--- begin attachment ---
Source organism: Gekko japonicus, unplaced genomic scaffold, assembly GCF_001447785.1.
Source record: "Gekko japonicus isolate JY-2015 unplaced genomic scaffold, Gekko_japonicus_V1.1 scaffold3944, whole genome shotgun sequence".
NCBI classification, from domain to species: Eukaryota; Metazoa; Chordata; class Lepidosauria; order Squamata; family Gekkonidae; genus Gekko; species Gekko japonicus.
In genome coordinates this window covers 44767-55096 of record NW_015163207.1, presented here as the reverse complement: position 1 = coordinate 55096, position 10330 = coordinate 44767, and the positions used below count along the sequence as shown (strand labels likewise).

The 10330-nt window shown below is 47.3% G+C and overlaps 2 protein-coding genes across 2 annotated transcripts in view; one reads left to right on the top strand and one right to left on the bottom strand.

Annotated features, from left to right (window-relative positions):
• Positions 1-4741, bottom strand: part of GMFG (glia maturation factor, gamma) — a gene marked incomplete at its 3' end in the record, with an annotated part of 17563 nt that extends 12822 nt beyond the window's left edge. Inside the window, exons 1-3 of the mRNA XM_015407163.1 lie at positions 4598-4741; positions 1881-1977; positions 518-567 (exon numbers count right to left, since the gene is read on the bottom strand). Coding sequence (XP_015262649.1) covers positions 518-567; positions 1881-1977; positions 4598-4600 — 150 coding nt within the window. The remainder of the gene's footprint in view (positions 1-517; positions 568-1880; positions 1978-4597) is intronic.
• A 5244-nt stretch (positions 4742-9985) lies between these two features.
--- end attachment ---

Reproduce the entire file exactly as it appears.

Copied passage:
Source organism: Gekko japonicus, unplaced genomic scaffold, assembly GCF_001447785.1.
Source record: "Gekko japonicus isolate JY-2015 unplaced genomic scaffold, Gekko_japonicus_V1.1 scaffold3944, whole genome shotgun sequence".
NCBI classification, from domain to species: Eukaryota; Metazoa; Chordata; class Lepidosauria; order Squamata; family Gekkonidae; genus Gekko; species Gekko japonicus.
In genome coordinates this window covers 44767-55096 of record NW_015163207.1, presented here as the reverse complement: position 1 = coordinate 55096, position 10330 = coordinate 44767, and the positions used below count along the sequence as shown (strand labels likewise).

The 10330-nt window shown below is 47.3% G+C and overlaps 2 protein-coding genes across 2 annotated transcripts in view; one reads left to right on the top strand and one right to left on the bottom strand.

Annotated features, from left to right (window-relative positions):
• Positions 1-4741, bottom strand: part of GMFG (glia maturation factor, gamma) — a gene marked incomplete at its 3' end in the record, with an annotated part of 17563 nt that extends 12822 nt beyond the window's left edge. Inside the window, exons 1-3 of the mRNA XM_015407163.1 lie at positions 4598-4741; positions 1881-1977; positions 518-567 (exon numbers count right to left, since the gene is read on the bottom strand). Coding sequence (XP_015262649.1) covers positions 518-567; positions 1881-1977; positions 4598-4600 — 150 coding nt within the window. The remainder of the gene's footprint in view (positions 1-517; positions 568-1880; positions 1978-4597) is intronic.
• A 5244-nt stretch (positions 4742-9985) lies between these two features.